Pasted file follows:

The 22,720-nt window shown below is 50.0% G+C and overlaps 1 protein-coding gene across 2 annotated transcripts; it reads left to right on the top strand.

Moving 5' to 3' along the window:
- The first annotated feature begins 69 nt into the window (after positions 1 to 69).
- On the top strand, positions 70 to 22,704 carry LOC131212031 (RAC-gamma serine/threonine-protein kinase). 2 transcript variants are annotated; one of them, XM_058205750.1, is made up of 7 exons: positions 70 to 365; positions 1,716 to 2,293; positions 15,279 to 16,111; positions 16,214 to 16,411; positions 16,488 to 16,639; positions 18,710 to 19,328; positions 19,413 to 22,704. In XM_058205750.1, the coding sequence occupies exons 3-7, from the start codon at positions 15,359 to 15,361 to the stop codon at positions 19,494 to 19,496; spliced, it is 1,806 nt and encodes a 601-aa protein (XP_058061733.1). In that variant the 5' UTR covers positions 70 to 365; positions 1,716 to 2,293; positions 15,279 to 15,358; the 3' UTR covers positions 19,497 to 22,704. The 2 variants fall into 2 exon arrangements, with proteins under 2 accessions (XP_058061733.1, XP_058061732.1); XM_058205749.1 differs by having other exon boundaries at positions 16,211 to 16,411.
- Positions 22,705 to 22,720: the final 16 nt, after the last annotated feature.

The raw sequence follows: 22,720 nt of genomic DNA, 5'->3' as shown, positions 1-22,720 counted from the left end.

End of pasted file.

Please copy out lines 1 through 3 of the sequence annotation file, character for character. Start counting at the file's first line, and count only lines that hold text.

The 22,720-nt window shown below is 50.0% G+C and overlaps 1 protein-coding gene across 2 annotated transcripts; it reads left to right on the top strand.

Moving 5' to 3' along the window:
- The first annotated feature begins 69 nt into the window (after positions 1 to 69).